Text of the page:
NHS hospitals will receive extra funds if they reduce infection rates, the health secretary has announced in a bid to tackle the superbug crisis.
More than 5,500 people died from E.coli infections in the UK last year, many of which were from antibiotic-resistant strains.
E. coli is often referred to as the best or most-studied free-living organism. [1, 3] More than 700 serotypes of E. coli have been identified.
The “O” and “H” antigens on the bacteria and their flagella distinguish the different serotypes.
It is important to remember that most kinds of E. coli bacteria do not cause disease in humans.
Indeed, some E. coli are beneficial, while some cause infections other than gastrointestinal infections, such as urinary tract infections.
In response to the latest superbug crisis, Jeremy Hunt stated that hospitals will share a premium of up to £45 million if they make 10% reductions in E.coli infections, use antibiotics appropriately and prevent urinary tract infections.
Urinary tract infections are commonly caused by poorly-fitted catheters and antibiotic misuse can cause resistant strains of bacteria to develop.
Mr Hunt also plans to boost transparency by forcing hospitals to publish staff hand hygiene figures, based on the amount of hand gel they use.
Wards will also have to display E.coli rates and data will be published so patients can see where antibiotics are being prescribed incorrectly, Mr Hunt added.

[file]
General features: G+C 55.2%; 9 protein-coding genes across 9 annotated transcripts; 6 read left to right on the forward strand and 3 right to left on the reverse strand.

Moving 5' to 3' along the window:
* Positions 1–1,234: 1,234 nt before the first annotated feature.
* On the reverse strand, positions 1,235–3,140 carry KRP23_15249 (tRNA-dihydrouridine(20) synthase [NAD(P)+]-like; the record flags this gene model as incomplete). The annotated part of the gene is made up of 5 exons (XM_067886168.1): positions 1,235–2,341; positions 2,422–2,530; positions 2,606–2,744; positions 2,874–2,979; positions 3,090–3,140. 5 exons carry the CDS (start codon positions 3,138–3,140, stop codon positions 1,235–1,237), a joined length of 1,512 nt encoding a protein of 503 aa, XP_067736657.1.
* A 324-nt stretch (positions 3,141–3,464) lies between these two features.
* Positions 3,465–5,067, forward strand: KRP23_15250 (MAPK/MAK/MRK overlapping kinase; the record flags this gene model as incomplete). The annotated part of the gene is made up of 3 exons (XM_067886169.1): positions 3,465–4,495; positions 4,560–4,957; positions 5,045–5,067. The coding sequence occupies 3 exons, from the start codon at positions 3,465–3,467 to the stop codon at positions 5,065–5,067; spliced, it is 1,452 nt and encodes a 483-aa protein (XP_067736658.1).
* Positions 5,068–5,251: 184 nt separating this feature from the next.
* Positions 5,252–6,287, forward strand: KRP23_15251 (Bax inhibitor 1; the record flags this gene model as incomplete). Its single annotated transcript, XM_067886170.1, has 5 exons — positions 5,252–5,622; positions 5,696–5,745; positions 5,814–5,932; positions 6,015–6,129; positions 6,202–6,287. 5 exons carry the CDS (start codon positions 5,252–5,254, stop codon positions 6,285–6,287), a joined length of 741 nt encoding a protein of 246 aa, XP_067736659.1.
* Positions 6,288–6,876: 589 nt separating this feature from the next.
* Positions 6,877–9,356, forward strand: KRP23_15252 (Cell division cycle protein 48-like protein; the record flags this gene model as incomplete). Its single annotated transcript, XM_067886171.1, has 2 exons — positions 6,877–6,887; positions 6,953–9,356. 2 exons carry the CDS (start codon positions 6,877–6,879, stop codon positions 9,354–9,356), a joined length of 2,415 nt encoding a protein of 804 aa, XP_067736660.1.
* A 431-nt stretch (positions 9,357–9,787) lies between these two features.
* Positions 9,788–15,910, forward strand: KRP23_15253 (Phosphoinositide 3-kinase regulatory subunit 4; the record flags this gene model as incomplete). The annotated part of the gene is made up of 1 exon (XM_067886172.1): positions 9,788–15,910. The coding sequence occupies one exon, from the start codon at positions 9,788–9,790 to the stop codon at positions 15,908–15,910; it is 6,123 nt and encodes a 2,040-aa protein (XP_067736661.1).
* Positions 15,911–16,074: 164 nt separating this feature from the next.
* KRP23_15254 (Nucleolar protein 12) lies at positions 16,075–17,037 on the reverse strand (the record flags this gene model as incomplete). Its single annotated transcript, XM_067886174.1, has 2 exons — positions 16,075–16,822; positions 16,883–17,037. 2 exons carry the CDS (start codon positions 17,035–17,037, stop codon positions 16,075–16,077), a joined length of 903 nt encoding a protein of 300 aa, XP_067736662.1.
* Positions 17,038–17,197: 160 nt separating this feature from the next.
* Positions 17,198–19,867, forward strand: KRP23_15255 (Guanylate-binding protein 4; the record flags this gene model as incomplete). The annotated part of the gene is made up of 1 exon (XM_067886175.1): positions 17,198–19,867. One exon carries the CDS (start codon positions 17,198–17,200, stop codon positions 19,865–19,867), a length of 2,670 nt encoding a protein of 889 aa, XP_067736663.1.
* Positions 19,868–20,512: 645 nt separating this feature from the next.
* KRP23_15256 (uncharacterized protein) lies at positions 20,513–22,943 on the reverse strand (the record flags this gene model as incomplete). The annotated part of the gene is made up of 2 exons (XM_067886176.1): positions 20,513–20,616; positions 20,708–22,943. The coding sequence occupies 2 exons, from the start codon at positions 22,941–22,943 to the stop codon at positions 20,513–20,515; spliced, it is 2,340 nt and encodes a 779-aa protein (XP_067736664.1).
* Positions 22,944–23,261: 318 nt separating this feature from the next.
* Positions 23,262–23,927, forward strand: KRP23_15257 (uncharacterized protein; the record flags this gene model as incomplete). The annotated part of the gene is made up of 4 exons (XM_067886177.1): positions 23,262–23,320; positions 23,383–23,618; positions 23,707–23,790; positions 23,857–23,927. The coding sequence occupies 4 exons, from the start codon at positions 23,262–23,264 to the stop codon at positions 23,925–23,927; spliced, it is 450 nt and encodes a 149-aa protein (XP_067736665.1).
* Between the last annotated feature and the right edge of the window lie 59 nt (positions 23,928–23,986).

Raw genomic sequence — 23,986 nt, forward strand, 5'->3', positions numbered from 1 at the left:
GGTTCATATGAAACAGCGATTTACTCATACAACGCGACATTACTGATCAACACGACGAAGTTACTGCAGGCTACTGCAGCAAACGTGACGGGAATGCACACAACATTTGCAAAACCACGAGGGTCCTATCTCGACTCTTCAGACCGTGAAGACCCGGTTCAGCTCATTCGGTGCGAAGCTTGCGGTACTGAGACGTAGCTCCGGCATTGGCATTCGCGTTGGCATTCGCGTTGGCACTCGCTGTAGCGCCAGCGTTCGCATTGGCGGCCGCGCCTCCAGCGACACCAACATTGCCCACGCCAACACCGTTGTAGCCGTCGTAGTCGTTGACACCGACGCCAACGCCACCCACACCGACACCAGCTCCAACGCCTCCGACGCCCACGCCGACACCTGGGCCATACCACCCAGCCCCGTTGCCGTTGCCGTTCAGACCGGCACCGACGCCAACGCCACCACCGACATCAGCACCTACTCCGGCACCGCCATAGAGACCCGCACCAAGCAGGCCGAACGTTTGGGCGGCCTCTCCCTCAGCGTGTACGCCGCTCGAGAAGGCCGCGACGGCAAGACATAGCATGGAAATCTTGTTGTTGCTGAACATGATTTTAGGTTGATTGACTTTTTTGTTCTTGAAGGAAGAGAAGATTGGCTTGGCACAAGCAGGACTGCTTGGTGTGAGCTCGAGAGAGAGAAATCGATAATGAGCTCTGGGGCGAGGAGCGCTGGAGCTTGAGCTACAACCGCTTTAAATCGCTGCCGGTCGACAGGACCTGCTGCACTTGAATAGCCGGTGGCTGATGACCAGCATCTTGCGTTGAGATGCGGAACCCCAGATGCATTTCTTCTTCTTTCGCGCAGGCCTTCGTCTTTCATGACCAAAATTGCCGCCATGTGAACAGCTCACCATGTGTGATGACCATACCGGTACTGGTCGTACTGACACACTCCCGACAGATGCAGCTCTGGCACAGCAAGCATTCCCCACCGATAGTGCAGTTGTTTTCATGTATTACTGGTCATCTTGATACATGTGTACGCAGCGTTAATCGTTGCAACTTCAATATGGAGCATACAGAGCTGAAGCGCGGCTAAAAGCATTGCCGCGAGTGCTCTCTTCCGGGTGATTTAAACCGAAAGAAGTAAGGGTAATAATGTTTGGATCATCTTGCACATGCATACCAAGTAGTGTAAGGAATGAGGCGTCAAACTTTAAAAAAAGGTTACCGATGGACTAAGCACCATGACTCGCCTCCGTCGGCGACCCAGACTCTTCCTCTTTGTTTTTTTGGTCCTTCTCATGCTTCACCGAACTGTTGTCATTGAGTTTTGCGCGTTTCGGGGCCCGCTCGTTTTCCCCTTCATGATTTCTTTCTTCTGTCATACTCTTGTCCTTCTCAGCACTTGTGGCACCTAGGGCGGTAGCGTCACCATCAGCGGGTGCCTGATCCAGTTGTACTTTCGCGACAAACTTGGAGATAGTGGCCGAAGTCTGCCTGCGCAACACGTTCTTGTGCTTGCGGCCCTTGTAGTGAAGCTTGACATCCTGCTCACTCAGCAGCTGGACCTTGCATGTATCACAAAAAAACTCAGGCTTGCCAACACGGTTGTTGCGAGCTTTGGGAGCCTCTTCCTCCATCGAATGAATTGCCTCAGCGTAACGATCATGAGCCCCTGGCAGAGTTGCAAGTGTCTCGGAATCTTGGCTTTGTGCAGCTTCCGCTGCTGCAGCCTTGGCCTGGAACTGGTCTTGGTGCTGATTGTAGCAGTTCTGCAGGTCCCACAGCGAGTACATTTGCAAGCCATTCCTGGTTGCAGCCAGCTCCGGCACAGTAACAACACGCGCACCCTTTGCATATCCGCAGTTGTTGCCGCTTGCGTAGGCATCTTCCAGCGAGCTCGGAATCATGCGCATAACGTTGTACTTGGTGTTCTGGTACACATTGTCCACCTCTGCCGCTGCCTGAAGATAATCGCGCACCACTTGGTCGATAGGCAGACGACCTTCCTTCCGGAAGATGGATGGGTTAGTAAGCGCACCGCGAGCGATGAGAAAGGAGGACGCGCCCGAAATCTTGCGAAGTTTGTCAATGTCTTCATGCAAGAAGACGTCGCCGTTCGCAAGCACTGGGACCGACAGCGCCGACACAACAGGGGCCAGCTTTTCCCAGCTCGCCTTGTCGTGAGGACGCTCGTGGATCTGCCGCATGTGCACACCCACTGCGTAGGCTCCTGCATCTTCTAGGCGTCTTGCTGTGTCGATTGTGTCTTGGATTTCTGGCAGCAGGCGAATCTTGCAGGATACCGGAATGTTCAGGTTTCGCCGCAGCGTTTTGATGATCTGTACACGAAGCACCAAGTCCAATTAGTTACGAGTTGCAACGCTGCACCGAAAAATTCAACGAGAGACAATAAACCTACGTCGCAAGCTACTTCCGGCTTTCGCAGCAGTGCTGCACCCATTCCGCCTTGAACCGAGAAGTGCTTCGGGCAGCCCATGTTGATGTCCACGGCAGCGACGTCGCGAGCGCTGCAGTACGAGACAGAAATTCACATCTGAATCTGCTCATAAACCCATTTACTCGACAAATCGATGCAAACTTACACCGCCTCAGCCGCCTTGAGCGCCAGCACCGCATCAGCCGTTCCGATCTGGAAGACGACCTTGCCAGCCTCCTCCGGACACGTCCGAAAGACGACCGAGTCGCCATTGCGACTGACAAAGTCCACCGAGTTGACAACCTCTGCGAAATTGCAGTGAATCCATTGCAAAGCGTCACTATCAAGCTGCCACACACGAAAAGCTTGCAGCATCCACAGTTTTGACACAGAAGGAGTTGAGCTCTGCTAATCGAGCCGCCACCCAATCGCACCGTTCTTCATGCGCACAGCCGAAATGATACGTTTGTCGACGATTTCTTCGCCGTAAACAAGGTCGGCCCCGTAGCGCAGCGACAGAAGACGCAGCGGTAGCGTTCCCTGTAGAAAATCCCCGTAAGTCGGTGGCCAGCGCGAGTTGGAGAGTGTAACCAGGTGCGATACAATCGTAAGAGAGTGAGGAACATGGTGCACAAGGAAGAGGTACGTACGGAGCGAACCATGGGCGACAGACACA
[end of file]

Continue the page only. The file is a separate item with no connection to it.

“The best way to make sure antibiotics continue to work is by minimising their use, which means we need to start a new war on avoidable hospital infections,” the Labour leader commented.
The NHS has been successful in reducing rates of MRSA and C.difficile with infections dropping by 57% and 45% respectively.
A third of E.coli infections are now antibiotic-resistant, making them twice as deadly to those that can be treated with drugs, the Department of Health said.
Cases of E.coli exceeded 38,000 last year, a 6,000 increase since 2013, according to the department’s figures.
E. coli bacteria were discovered in the human colon in 1885 by German bacteriologist Theodor Escherich.
Dr. Escherich also showed that certain strains of the bacterium were responsible for infant diarrhea and gastroenteritis, an important public health discovery.
Although E. coli bacteria were initially called Bacterium coli, the name was later changed to Escherichia coli to honor its discoverer.